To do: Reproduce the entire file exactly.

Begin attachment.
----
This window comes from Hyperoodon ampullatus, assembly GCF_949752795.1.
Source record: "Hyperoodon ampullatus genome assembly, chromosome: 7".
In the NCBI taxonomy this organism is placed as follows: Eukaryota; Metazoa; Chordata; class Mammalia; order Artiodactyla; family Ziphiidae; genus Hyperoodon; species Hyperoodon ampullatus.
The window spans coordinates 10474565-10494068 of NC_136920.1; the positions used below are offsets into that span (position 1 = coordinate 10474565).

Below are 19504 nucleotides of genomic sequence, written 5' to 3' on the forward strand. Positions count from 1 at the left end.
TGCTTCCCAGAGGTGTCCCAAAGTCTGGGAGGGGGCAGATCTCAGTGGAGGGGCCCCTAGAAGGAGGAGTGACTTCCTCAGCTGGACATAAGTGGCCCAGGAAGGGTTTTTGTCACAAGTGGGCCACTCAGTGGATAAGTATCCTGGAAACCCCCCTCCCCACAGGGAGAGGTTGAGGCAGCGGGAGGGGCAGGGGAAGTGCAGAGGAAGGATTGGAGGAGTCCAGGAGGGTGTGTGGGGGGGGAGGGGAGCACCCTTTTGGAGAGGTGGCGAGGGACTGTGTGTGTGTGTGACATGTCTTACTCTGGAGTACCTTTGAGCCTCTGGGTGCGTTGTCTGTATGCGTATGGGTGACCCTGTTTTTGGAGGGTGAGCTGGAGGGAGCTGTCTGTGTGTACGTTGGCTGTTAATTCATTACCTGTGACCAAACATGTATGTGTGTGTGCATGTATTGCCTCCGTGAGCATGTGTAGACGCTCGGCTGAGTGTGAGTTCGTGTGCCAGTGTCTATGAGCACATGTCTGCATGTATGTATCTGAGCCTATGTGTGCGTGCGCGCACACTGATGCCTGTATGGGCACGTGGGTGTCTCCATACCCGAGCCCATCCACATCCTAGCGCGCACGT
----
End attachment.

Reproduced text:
This window comes from Hyperoodon ampullatus, assembly GCF_949752795.1.
Source record: "Hyperoodon ampullatus genome assembly, chromosome: 7".
In the NCBI taxonomy this organism is placed as follows: Eukaryota; Metazoa; Chordata; class Mammalia; order Artiodactyla; family Ziphiidae; genus Hyperoodon; species Hyperoodon ampullatus.
The window spans coordinates 10474565-10494068 of NC_136920.1; the positions used below are offsets into that span (position 1 = coordinate 10474565).

Below are 19504 nucleotides of genomic sequence, written 5' to 3' on the forward strand. Positions count from 1 at the left end.
TGCTTCCCAGAGGTGTCCCAAAGTCTGGGAGGGGGCAGATCTCAGTGGAGGGGCCCCTAGAAGGAGGAGTGACTTCCTCAGCTGGACATAAGTGGCCCAGGAAGGGTTTTTGTCACAAGTGGGCCACTCAGTGGATAAGTATCCTGGAAACCCCCCTCCCCACAGGGAGAGGTTGAGGCAGCGGGAGGGGCAGGGGAAGTGCAGAGGAAGGATTGGAGGAGTCCAGGAGGGTGTGTGGGGGGGGAGGGGAGCACCCTTTTGGAGAGGTGGCGAGGGACTGTGTGTGTGTGTGACATGTCTTACTCTGGAGTACCTTTGAGCCTCTGGGTGCGTTGTCTGTATGCGTATGGGTGACCCTGTTTTTGGAGGGTGAGCTGGAGGGAGCTGTCTGTGTGTACGTTGGCTGTTAATTCATTACCTGTGACCAAACATGTATGTGTGTGTGCATGTATTGCCTCCGTGAGCATGTGTAGACGCTCGGCTGAGTGTGAGTTCGTGTGCCAGTGTCTATGAGCACATGTCTGCATGTATGTATCTGAGCCTATGTGTGCGTGCGCGCACACTGATGCCTGTATGGGCACGTGGGTGTCTCCATACCCGAGCCCATCCACATCCTAGCGCGCACGT